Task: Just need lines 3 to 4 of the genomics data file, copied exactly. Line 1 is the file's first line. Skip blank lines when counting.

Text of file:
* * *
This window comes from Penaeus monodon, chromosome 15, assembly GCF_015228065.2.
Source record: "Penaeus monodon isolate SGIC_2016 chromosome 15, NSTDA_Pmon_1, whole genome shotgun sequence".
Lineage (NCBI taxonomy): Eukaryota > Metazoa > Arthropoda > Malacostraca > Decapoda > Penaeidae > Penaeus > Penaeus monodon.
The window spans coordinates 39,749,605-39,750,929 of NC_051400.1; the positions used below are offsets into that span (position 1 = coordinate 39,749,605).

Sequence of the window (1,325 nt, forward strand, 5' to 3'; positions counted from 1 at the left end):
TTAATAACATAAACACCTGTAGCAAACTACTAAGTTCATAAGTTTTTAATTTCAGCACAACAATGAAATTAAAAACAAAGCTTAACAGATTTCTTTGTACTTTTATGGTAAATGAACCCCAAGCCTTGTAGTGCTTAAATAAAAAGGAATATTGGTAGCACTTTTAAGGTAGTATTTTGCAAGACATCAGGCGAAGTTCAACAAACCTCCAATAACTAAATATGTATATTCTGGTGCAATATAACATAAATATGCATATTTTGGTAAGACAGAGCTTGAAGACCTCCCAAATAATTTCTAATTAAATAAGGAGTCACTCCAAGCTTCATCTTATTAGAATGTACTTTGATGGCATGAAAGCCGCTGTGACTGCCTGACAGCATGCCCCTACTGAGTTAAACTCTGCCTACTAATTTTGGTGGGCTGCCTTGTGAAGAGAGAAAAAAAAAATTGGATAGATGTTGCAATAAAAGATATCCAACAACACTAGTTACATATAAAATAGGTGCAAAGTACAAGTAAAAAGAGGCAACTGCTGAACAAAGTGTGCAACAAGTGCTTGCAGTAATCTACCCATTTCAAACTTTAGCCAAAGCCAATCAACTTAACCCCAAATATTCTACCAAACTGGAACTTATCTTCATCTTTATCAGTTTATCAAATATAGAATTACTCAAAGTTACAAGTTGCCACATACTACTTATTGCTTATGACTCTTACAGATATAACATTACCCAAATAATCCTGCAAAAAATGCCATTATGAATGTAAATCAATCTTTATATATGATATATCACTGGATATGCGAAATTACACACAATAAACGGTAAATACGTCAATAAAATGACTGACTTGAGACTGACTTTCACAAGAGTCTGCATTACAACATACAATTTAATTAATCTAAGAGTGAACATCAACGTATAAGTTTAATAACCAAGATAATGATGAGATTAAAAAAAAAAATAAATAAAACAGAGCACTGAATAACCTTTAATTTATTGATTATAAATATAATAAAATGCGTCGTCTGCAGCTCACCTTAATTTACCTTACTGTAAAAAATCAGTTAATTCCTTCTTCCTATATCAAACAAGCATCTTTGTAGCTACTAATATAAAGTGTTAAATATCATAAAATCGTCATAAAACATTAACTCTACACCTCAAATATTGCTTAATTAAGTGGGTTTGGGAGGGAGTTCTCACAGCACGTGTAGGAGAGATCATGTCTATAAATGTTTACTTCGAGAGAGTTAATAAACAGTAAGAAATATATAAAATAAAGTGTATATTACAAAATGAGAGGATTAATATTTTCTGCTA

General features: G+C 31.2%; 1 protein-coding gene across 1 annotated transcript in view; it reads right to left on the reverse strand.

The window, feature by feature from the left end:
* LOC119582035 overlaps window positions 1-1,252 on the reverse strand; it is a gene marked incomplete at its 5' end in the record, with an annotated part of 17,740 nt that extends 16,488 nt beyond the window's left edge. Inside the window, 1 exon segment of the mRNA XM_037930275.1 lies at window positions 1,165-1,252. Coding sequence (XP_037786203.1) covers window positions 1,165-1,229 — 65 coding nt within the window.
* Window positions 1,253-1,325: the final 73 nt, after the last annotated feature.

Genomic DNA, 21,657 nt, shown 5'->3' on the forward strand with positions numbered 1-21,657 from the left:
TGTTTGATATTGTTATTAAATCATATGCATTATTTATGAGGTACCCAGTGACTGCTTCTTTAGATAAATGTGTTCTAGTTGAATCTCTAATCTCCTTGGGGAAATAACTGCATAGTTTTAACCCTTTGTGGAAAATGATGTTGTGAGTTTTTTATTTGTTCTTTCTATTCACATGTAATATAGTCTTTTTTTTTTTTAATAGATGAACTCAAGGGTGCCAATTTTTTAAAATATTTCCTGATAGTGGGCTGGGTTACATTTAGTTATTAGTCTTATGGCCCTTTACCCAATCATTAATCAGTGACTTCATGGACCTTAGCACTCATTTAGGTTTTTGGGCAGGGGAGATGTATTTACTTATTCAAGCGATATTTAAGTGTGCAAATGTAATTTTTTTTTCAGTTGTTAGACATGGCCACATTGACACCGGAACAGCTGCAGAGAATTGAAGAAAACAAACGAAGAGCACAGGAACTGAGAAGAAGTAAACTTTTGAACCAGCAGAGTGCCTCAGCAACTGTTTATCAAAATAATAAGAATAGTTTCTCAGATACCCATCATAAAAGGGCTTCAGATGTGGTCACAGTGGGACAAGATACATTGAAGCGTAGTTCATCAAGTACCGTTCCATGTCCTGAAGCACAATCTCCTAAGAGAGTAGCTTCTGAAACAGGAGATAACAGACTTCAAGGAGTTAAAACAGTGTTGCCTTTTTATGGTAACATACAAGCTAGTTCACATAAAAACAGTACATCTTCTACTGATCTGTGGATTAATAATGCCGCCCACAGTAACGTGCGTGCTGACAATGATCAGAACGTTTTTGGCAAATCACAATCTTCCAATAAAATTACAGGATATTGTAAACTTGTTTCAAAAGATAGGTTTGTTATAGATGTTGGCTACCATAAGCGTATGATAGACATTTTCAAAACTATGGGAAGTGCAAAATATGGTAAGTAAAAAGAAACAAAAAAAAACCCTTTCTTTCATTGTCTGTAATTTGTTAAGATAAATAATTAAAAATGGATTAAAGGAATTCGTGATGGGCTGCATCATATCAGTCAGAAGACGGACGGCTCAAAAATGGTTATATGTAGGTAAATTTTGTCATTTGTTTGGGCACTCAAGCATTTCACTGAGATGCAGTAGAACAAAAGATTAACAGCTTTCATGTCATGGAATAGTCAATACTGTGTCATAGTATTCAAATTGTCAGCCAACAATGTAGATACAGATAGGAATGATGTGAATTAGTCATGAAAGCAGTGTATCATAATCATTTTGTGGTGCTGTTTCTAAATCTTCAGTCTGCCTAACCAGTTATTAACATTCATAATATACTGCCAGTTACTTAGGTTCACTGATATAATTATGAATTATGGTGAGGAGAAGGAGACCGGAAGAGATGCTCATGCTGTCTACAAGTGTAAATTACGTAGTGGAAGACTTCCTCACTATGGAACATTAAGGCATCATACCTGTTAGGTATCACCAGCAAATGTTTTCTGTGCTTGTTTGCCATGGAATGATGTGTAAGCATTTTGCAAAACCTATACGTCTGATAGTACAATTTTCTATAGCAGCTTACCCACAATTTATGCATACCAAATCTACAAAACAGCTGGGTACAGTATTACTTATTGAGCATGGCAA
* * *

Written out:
Lineage (NCBI taxonomy): Eukaryota > Metazoa > Arthropoda > Malacostraca > Decapoda > Penaeidae > Penaeus > Penaeus monodon.
The window spans coordinates 39,749,605-39,750,929 of NC_051400.1; the positions used below are offsets into that span (position 1 = coordinate 39,749,605).